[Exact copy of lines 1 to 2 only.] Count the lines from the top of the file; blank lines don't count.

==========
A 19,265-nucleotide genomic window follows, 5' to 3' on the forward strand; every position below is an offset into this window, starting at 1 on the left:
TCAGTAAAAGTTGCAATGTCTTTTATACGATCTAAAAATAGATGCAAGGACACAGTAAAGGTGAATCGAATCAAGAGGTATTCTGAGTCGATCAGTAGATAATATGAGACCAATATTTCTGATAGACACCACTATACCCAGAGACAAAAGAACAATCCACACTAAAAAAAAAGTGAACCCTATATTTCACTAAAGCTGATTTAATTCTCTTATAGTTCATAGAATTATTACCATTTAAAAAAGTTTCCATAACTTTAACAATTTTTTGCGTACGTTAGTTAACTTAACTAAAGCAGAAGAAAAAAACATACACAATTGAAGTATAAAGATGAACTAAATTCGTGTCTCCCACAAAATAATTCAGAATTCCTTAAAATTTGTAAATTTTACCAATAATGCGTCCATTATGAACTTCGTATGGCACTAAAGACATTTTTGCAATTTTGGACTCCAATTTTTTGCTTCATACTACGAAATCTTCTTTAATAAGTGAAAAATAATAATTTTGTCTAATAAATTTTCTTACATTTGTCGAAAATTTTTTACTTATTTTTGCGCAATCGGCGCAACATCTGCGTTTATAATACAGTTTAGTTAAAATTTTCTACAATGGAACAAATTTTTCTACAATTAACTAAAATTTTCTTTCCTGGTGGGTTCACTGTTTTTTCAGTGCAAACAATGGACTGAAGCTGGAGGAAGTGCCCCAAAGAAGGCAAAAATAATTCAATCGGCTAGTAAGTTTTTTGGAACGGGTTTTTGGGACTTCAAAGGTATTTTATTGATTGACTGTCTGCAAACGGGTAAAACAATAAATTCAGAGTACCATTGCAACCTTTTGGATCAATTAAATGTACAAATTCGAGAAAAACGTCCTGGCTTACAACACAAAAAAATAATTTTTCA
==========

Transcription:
A 19,265-nucleotide genomic window follows, 5' to 3' on the forward strand; every position below is an offset into this window, starting at 1 on the left:
TCAGTAAAAGTTGCAATGTCTTTTATACGATCTAAAAATAGATGCAAGGACACAGTAAAGGTGAATCGAATCAAGAGGTATTCTGAGTCGATCAGTAGATAATATGAGACCAATATTTCTGATAGACACCACTATACCCAGAGACAAAAGAACAATCCACACTAAAAAAAAAGTGAACCCTATATTTCACTAAAGCTGATTTAATTCTCTTATAGTTCATAGAATTATTACCATTTAAAAAAGTTTCCATAACTTTAACAATTTTTTGCGTACGTTAGTTAACTTAACTAAAGCAGAAGAAAAAAACATACACAATTGAAGTATAAAGATGAACTAAATTCGTGTCTCCCACAAAATAATTCAGAATTCCTTAAAATTTGTAAATTTTACCAATAATGCGTCCATTATGAACTTCGTATGGCACTAAAGACATTTTTGCAATTTTGGACTCCAATTTTTTGCTTCATACTACGAAATCTTCTTTAATAAGTGAAAAATAATAATTTTGTCTAATAAATTTTCTTACATTTGTCGAAAATTTTTTACTTATTTTTGCGCAATCGGCGCAACATCTGCGTTTATAATACAGTTTAGTTAAAATTTTCTACAATGGAACAAATTTTTCTACAATTAACTAAAATTTTCTTTCCTGGTGGGTTCACTGTTTTTTCAGTGCAAACAATGGACTGAAGCTGGAGGAAGTGCCCCAAAGAAGGCAAAAATAATTCAATCGGCTAGTAAGTTTTTTGGAACGGGTTTTTGGGACTTCAAAGGTATTTTATTGATTGACTGTCTGCAAACGGGTAAAACAATAAATTCAGAGTACCATTGCAACCTTTTGGATCAATTAAATGTACAAATTCGAGAAAAACGTCCTGGCTTACAACACAAAAAAATAATTTTTCA